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Guide to Scale Calibration: Understanding Scale Calibration Procedure

Last Updated: September 5th, 20233 min read
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What is scale calibration?

Scale calibration is the process of testing your weighing scales or measuring equipment to see if they are providing accurate results. Any scales that are not accurate are then adjusted accordingly to make sure results are within the acceptable tolerances.

Scale calibration can be completed by yourself or your operators internally, or by a professional calibration provider.

Why is calibration important?

Calibration is key to making sure your scales, checkweighers and other weighing equipment are measuring items as accurately as possible. Calibrated weighing scales help to guarantee accurate and consistent use of ingredients or materials to produce high quality products, while limiting wasted stock.

The accuracy of scales can be affected by changes to the environment (temperature, humidity, barometric pressure etc.) as well as damage caused by exposure to dirt or sudden shocks.

Reasons you might need calibration include:

  • You have a new scale.
  • Your existing scale has been repaired.
  • Your scale has been relocated.
  • Your scale has physical damage.
  • There has been a major change in the environmental conditions.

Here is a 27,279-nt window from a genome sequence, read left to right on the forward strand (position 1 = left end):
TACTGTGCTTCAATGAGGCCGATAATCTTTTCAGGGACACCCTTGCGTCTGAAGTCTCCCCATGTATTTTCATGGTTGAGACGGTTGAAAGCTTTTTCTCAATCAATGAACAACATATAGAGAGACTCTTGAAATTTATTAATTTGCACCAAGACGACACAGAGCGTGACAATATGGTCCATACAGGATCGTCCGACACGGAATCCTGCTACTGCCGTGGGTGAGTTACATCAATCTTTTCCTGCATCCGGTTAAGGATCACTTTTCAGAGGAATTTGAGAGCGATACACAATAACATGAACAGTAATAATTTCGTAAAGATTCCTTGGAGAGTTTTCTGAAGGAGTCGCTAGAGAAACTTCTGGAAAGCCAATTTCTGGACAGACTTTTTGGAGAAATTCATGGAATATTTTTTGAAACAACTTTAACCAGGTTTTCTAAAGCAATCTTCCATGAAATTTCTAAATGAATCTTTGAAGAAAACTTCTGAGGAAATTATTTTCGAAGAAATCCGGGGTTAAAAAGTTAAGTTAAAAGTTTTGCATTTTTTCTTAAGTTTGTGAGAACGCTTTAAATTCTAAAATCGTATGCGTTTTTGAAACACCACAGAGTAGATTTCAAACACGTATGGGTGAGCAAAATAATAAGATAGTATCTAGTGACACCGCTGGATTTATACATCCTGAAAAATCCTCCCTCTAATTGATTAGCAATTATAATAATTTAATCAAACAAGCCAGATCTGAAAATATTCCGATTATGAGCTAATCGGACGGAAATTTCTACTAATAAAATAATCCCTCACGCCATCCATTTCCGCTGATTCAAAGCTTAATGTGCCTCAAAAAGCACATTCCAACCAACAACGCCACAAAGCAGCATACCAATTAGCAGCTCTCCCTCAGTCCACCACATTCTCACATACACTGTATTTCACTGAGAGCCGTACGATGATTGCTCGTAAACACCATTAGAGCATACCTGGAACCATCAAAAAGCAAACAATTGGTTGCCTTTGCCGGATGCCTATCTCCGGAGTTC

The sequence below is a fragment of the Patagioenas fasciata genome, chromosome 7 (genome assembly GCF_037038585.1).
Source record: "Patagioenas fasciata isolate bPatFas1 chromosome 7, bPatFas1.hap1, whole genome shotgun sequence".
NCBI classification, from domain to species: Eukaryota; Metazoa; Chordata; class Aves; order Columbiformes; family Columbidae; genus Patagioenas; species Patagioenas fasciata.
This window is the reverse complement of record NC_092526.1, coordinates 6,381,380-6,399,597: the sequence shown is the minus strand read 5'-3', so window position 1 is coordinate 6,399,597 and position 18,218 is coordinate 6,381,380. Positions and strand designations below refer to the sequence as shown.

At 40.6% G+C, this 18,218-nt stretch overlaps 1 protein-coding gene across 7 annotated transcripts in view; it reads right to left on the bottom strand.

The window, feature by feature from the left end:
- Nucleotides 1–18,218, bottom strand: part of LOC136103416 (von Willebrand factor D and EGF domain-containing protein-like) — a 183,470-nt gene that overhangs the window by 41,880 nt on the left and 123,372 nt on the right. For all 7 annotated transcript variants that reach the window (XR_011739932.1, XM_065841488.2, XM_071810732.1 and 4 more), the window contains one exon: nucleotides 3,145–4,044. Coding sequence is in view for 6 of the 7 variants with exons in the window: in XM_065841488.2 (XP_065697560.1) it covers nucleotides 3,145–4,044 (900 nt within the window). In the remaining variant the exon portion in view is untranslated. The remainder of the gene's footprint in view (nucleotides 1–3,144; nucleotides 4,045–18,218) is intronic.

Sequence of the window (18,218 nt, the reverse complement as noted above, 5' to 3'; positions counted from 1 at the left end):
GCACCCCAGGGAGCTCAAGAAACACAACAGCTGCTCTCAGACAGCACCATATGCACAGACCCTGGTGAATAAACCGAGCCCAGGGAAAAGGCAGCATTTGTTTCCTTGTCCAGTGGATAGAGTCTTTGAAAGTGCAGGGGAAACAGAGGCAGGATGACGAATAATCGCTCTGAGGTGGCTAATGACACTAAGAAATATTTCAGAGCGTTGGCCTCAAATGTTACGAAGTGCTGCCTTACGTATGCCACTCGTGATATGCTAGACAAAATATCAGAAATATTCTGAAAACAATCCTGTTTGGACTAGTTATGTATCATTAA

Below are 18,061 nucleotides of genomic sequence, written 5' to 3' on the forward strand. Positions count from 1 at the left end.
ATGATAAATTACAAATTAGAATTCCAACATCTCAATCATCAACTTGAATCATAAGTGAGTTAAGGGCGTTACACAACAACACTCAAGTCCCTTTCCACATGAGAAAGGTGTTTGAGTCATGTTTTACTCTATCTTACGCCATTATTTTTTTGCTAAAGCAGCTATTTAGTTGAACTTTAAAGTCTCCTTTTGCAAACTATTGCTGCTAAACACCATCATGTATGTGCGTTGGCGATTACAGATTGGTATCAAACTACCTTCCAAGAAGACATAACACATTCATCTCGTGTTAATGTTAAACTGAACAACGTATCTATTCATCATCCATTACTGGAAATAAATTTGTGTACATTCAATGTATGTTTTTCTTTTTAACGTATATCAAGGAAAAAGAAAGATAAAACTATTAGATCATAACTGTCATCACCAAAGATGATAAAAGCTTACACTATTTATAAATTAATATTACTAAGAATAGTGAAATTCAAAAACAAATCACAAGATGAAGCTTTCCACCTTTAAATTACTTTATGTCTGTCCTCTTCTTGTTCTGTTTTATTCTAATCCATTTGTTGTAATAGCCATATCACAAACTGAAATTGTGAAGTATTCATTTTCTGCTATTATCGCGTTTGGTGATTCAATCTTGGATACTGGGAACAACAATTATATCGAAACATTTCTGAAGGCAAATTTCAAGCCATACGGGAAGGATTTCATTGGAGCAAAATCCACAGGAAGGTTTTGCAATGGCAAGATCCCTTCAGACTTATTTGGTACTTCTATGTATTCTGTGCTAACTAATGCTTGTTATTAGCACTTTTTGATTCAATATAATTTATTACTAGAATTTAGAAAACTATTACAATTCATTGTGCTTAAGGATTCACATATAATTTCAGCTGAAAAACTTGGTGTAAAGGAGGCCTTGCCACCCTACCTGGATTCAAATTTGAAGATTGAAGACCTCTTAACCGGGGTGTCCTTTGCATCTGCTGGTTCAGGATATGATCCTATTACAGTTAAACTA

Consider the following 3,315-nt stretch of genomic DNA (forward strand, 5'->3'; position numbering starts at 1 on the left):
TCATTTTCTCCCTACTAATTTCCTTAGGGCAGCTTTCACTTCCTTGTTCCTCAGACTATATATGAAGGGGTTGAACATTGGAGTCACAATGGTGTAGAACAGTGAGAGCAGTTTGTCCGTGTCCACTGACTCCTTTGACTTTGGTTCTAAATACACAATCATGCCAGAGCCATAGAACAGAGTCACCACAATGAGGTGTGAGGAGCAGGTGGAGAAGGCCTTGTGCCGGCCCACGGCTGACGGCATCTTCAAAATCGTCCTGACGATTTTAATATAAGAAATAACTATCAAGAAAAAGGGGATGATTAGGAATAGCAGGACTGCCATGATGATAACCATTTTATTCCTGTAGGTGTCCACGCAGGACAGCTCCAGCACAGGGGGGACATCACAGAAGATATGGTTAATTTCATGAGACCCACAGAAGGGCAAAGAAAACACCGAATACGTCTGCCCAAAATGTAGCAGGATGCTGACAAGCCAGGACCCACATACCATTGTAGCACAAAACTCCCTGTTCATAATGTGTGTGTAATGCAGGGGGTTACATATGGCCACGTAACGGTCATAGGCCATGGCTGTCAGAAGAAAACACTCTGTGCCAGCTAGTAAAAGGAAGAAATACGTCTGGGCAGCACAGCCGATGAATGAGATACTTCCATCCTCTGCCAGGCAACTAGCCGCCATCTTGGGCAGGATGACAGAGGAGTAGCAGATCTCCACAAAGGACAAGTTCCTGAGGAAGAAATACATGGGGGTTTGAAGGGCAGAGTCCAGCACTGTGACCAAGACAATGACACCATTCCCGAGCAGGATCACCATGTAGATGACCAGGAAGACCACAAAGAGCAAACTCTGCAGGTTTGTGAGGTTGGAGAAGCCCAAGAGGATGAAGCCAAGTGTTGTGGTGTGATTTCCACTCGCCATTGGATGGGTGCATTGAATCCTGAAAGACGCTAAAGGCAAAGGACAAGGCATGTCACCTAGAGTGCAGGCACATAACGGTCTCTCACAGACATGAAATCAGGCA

How often should scales be calibrated?

Scale calibration frequency depends on several factors including your processes and procedures. If your weighing scale is in frequent use, it’s likely to need calibrating sooner than a scale that is only used a couple of times per day. Likewise, if the precision of your scale is critical to your production, in pharmaceuticals for example, then more frequent calibrations might be needed.

Drift analysis is useful for determining calibration frequency. By recording the drift over time, trends can be identified, and calibration frequency can then be set to minimise business risk.

How are scales calibrated?

Scales are first tested to see how accurate they are. In a calibration test, measurements are taken from a scale using standardised test weights. These test weights are verified as per national and international weighing standards and are used to identify any deviation in the scale tested. Any incorrect scales can then be calibrated.

It’s important that when calibrating a scale, the correct class of test weights are used to provide relevant accuracy. This is particularly useful for laboratory balances and other use cases where precision is vital

Your weighing scale might have a built-in calibration mode or process. If so, you should use this and follow it’s steps. A more comprehensive scale calibration procedure will consist of multiple tests to determine linearity, consistency/repeatability and more. If a more robust calibration is required, it is recommended that an accredited service provider performs the calibration.

How do I know if my scale is calibrated?

If you’re unsure whether your equipment is calibrated, or if you’d like to confirm for QA reasons, you can test your weighing scales using sample testing. The typical sign that a scale requires calibration is inaccurate measurements, so using products or items that you know are a certain weight can highlight these inaccuracies.

When calibration is carried out by a third-party service provider, you should expect to be given a calibration certificate or have your equipment labelled accordingly as proof. Similarly, when you purchase weighing equipment, many suppliers will give you the option for calibration.

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